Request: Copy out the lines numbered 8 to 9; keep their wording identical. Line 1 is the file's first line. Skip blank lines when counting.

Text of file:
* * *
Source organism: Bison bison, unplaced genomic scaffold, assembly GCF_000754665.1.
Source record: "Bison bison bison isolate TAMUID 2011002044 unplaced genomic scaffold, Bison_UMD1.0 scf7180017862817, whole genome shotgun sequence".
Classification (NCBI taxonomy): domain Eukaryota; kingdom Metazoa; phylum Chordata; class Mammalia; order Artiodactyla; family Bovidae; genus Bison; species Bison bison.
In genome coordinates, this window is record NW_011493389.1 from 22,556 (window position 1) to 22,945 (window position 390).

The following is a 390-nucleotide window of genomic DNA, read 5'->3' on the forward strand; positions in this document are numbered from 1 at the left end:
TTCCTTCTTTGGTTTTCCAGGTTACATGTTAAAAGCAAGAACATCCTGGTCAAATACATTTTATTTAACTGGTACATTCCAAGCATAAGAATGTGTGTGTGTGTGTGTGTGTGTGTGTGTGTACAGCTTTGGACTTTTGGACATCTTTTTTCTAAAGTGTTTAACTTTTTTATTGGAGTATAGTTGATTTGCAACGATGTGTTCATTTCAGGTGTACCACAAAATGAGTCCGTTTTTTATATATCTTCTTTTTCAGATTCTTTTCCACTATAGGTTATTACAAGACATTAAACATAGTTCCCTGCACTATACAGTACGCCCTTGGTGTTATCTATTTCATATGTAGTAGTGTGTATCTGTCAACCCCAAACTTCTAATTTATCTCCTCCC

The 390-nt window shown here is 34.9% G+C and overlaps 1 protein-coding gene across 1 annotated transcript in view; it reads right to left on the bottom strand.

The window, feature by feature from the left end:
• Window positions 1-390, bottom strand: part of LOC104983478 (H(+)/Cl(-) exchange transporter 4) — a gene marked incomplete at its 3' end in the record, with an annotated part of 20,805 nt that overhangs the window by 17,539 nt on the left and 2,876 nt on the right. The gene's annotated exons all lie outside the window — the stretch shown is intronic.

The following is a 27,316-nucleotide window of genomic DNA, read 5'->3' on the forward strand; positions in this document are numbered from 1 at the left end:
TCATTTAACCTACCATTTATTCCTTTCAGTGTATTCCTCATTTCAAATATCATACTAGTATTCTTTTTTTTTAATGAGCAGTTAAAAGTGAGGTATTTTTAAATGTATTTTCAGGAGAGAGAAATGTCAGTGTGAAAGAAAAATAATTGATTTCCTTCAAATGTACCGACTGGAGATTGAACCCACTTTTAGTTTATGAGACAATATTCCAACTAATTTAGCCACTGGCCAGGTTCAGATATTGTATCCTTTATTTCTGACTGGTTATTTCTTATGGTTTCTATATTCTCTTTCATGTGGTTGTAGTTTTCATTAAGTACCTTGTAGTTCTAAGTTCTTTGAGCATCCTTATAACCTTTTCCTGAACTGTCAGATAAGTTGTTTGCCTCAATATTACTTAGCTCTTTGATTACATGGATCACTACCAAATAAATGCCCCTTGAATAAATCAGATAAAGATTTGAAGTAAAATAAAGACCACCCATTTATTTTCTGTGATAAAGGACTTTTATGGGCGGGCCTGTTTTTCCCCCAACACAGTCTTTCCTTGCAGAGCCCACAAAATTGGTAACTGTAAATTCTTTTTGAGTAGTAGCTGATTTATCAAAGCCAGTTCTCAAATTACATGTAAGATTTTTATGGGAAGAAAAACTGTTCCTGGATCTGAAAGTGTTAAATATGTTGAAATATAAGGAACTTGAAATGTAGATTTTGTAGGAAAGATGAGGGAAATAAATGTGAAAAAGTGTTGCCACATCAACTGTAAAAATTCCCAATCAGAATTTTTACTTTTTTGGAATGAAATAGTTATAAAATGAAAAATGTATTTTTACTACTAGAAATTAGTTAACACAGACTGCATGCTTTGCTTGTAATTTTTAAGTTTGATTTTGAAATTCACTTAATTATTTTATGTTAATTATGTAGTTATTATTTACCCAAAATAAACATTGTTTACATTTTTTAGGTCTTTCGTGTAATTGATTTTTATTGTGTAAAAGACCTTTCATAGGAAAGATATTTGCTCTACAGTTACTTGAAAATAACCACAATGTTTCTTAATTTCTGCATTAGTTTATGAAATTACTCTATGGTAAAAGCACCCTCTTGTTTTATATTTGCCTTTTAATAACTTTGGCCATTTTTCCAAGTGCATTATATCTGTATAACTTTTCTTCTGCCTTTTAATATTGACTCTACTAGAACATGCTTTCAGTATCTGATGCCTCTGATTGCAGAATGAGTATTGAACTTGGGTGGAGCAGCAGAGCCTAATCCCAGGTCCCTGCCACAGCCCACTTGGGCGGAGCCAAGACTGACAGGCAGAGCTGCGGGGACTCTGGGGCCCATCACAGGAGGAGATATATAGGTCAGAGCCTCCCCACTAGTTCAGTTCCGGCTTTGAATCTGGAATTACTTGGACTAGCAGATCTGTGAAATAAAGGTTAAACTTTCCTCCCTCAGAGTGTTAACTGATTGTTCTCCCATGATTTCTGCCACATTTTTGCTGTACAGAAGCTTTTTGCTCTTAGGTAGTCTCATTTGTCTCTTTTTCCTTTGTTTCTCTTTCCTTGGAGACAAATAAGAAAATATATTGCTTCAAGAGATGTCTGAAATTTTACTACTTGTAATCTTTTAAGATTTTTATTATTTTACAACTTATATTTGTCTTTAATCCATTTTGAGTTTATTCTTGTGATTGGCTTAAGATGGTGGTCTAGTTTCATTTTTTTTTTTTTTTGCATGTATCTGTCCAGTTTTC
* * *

The window, feature by feature from the left end:
• Window positions 1-390, bottom strand: part of LOC104983478 (H(+)/Cl(-) exchange transporter 4) — a gene marked incomplete at its 3' end in the record, with an annotated part of 20,805 nt that overhangs the window by 17,539 nt on the left and 2,876 nt on the right. The gene's annotated exons all lie outside the window — the stretch shown is intronic.